Update: Antitrust-Intellectual Property Licensing Guidelines

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The Antitrust Division of the Department of Justice (DOJ) and the Federal Trade Commission (FTC) announced, on August 12, 2016, they are seeking public comments on the first update to the Antitrust Guidelines for the Licensing of Intellectual Property issued in 1995. The majority of the Proposed Guidelines update relevant authorities to reflect developments in court decisions, statutory law, the agencies’ practice, and the agencies’ guidance over the past 20 years, while leaving intact the main principles and substantive guidance of the 1995 Guidelines.

The agencies re-affirmed their commitment to three broad principles, namely that the agencies: Continue reading this entry

Enjoy Your Labor Day!

14_10673_AutoBlog_300x225The Manufacturing Industry Advisor team wishes you a safe and happy holiday weekend.

We’ll be back to our regular posting soon.

Thanks for your continued support of our blog!

 

The Brexit and Patent Law: What You Need to Know

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Now that some time has passed since the Brexit vote, some of the ways in which the vote is likely to impact British patent law are becoming clearer. Here is a quick summary of some of the primary concerns.

The UK Patents Act of 1977

The Brexit will not have direct impact the UK Patents Act of 1977, as that is a national patent statute, even though it was enacted after the UK joined the EU in 1973. The portions of the Patent Act creating the Unitary Patent of the EU are administrative, and not substantive. However, Supplementary Protection Certificates (SPC), a creation of the EU, would no longer exist in their current form. Additionally, the compulsory licensing laws created by the EU would no longer exist in the UK. It is possible that British pharmaceutical companies will press for a replacement SPC statute, as they benefit from it. It is less likely that there will be a strong push for new compulsory license laws in the UK. Continue reading this entry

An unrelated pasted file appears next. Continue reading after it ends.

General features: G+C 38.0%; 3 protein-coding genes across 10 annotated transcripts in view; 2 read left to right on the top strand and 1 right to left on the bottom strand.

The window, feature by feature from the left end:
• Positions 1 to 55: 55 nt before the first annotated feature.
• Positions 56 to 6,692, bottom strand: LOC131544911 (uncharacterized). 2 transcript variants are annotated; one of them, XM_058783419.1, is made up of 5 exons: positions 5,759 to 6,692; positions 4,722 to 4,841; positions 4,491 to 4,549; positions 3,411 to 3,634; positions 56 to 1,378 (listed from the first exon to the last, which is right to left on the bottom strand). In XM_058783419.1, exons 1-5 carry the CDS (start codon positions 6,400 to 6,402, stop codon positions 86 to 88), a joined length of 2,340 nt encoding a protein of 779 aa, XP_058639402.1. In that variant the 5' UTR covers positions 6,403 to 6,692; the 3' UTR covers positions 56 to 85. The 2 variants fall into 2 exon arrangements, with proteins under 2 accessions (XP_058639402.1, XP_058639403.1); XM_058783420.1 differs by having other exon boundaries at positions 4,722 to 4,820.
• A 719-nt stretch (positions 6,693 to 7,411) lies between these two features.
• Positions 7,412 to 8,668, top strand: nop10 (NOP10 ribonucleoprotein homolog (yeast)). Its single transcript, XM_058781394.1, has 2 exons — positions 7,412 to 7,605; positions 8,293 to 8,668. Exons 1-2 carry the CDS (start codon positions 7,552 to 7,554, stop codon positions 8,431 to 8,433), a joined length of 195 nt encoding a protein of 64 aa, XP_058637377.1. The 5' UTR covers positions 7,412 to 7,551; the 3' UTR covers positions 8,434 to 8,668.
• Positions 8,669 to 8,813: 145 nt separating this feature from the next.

$3 Million Spoliation Sanction Despite Company’s Litigation Hold

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Manufacturers involved in litigation must properly preserve electronically-stored information (“ESI”) or potentially face daunting sanctions. A recent antitrust case, however, demonstrates that lessons—multi-million dollar lessons—remain to be learned about how to satisfy the duty to preserve evidence. The Delaware federal court clearly delivered this message by imposing a $3 million sanction, plus associated fees and costs, for a company’s failure to stop a senior executive from deleting potentially responsive ESI. Continue reading this entry

Drone Regulations: Federal vs. State

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In early 2016 a group of well-meaning Wisconsin legislators introduced legislation designed to allow local municipalities to regulate the use of drones in their given communities and to create a penalty enhancer for crimes committed when using a drone. Our Wisconsin Public Affairs team was hired by the Consumer Technology Association (CTA) to engage with legislators and forestall any action at the state level in favor of federal regulation. As explained below, federal regulation, rather than at the state or local level, may be better for manufacturers. Continue reading this entry